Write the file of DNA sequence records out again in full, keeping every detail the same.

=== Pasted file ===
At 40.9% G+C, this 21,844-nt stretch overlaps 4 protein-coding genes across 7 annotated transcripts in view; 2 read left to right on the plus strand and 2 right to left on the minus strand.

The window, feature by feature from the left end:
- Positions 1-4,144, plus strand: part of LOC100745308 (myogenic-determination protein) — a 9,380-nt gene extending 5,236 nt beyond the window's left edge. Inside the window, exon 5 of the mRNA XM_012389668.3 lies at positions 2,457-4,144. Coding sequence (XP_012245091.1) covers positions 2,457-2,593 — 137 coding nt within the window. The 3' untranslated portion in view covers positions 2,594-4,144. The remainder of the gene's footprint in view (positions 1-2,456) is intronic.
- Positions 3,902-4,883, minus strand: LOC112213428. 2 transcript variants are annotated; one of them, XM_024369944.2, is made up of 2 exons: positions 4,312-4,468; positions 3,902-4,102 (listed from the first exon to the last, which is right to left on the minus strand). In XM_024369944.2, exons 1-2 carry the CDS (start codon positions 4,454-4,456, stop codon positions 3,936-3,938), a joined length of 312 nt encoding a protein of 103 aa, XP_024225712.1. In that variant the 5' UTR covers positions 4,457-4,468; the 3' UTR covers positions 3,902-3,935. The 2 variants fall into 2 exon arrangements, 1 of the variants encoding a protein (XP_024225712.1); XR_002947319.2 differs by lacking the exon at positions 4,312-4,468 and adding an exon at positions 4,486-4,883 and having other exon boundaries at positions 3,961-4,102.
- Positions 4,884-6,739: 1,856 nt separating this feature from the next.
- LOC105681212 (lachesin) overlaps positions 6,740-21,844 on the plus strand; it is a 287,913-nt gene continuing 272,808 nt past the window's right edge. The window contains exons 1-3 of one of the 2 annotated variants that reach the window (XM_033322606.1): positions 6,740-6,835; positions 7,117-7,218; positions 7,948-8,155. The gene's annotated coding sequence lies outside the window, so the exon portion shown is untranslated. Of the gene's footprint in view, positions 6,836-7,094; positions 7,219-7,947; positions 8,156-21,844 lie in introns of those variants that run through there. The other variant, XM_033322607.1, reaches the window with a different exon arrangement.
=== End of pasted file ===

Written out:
At 40.9% G+C, this 21,844-nt stretch overlaps 4 protein-coding genes across 7 annotated transcripts in view; 2 read left to right on the plus strand and 2 right to left on the minus strand.

The window, feature by feature from the left end:
- Positions 1-4,144, plus strand: part of LOC100745308 (myogenic-determination protein) — a 9,380-nt gene extending 5,236 nt beyond the window's left edge. Inside the window, exon 5 of the mRNA XM_012389668.3 lies at positions 2,457-4,144. Coding sequence (XP_012245091.1) covers positions 2,457-2,593 — 137 coding nt within the window. The 3' untranslated portion in view covers positions 2,594-4,144. The remainder of the gene's footprint in view (positions 1-2,456) is intronic.
- Positions 3,902-4,883, minus strand: LOC112213428. 2 transcript variants are annotated; one of them, XM_024369944.2, is made up of 2 exons: positions 4,312-4,468; positions 3,902-4,102 (listed from the first exon to the last, which is right to left on the minus strand). In XM_024369944.2, exons 1-2 carry the CDS (start codon positions 4,454-4,456, stop codon positions 3,936-3,938), a joined length of 312 nt encoding a protein of 103 aa, XP_024225712.1. In that variant the 5' UTR covers positions 4,457-4,468; the 3' UTR covers positions 3,902-3,935. The 2 variants fall into 2 exon arrangements, 1 of the variants encoding a protein (XP_024225712.1); XR_002947319.2 differs by lacking the exon at positions 4,312-4,468 and adding an exon at positions 4,486-4,883 and having other exon boundaries at positions 3,961-4,102.
- Positions 4,884-6,739: 1,856 nt separating this feature from the next.
- LOC105681212 (lachesin) overlaps positions 6,740-21,844 on the plus strand; it is a 287,913-nt gene continuing 272,808 nt past the window's right edge. The window contains exons 1-3 of one of the 2 annotated variants that reach the window (XM_033322606.1): positions 6,740-6,835; positions 7,117-7,218; positions 7,948-8,155. The gene's annotated coding sequence lies outside the window, so the exon portion shown is untranslated. Of the gene's footprint in view, positions 6,836-7,094; positions 7,219-7,947; positions 8,156-21,844 lie in introns of those variants that run through there. The other variant, XM_033322607.1, reaches the window with a different exon arrangement.